Tag Archives: substance

Thoughts on “Infinite Jest” by David Foster Wallace – Part 5

InfiniteJest

Addiction is a devastating disease, and in our society, it is almost impossible not to be affected in some way by addiction, whether it is to substances, obsessive thoughts, or self-destructive behaviors. We all know someone who has struggled with addiction. And one thing seems to be consistent—no addict can begin the recovery process until he or she hits bottom and becomes desperate enough to seek help.

There is a great passage in this book where Wallace describes what it is like for an addict to hit bottom and become ready to take the first step in the recovery process.

—then vocational ultimatums, unemployability, financial ruin, pancreatitis, overwhelming guilt, bloody vomiting, cirrhotic neuralgia, incontinence, neuropathy, black depressions, searing pain, with the Substance affording increasingly brief periods of relief; then, finally, no relief available anywhere at all; finally it’s impossible to get high enough to freeze what you feel like, being this way; and now you hate the Substance, hate it, but still you find yourself unable to stop doing it, the Substance, you find that you finally want to stop more than anything on earth and it’s no fun doing it anymore and you can’t believe you ever liked doing it but you still can’t stop, it’s like you’re totally fucking bats, it’s like there’s two yous; and when you’d sell your own dear Mum to stop and still, you find, can’t stop, then the last layer of jolly friendly mask comes off your old friend the Substance, it’s midnight now and all masks come off, and you all of a sudden see the Substance as it really is, for the first time you see the Disease as it really is, really has been all this time, you look in the mirror at midnight and see what owns you, what’s become what you are—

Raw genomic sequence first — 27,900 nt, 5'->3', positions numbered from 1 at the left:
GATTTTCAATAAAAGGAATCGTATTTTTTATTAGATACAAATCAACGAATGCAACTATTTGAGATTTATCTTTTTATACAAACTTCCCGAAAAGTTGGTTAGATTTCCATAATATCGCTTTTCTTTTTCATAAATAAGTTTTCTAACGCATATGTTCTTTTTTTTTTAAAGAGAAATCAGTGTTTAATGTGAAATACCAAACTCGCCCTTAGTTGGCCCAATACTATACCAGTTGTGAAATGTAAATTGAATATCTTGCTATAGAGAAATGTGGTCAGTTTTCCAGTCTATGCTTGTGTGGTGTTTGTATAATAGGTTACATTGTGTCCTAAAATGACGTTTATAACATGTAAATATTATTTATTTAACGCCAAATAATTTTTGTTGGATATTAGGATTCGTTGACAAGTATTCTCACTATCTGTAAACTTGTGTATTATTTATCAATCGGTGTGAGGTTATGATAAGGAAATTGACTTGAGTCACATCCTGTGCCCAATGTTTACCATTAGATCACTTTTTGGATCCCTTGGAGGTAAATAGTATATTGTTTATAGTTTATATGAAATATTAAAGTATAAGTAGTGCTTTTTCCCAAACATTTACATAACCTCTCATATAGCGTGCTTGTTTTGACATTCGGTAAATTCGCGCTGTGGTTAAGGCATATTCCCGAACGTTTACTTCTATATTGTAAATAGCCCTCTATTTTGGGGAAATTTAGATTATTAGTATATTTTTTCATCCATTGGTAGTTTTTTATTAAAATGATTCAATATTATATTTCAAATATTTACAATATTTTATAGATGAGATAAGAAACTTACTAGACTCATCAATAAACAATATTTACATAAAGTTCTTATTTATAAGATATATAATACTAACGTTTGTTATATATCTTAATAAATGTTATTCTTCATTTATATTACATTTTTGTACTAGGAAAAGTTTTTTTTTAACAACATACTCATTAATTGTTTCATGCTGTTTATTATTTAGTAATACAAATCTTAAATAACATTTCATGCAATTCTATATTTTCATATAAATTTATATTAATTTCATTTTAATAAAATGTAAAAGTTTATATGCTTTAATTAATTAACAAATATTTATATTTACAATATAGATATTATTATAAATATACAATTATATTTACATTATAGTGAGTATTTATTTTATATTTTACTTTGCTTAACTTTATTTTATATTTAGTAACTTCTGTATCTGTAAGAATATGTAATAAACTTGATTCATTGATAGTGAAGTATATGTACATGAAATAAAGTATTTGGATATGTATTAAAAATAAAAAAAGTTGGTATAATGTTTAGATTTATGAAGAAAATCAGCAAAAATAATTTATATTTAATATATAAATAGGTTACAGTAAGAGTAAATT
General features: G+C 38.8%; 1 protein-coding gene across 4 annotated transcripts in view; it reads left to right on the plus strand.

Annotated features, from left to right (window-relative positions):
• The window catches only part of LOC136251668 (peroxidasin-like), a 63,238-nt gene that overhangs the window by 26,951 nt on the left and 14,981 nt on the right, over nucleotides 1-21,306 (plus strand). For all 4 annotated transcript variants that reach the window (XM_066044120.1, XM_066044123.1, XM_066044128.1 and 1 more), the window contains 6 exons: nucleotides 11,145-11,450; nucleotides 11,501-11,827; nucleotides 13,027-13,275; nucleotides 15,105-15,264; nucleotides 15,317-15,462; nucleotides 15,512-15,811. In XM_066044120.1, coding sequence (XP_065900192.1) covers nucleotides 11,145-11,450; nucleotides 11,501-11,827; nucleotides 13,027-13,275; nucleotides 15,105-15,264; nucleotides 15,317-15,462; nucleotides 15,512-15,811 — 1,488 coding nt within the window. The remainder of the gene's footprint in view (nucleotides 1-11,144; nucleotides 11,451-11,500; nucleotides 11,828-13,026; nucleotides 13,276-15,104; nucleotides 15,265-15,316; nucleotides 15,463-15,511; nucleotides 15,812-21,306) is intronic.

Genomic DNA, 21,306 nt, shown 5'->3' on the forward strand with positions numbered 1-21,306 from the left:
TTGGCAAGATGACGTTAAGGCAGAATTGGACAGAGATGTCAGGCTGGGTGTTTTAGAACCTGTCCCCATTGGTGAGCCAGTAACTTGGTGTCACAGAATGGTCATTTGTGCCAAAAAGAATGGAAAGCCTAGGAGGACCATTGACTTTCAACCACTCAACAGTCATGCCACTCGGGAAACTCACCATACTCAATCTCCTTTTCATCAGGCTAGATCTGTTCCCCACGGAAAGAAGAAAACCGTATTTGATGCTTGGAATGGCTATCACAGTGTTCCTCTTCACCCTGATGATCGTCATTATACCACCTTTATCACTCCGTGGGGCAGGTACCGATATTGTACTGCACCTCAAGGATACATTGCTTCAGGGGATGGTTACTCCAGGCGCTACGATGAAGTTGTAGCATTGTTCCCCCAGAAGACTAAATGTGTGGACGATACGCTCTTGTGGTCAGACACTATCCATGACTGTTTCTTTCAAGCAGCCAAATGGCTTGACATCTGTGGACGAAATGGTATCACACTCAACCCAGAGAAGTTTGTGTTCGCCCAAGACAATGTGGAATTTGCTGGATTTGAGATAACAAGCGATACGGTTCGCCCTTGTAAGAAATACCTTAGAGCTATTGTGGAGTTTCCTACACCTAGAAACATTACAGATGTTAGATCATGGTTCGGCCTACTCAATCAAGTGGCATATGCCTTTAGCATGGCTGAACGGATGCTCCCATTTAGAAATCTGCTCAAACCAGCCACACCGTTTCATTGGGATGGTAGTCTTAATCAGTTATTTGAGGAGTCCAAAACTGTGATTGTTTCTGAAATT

(pp. 346 – 347)

Throughout my life, I have known many who have suffered from addiction; some have hit bottom and sought help, some have continued on in denial and justified their behavior, and others ended up in institutions or have died. My experience has shown me that only when someone hits an intense bottom, then and only then do they become willing to seek help. And sadly, many who reach this point are still incapable of recovery. Addiction is a powerful, insidious, and destructive disease. I hope that those who suffer manage to find help.

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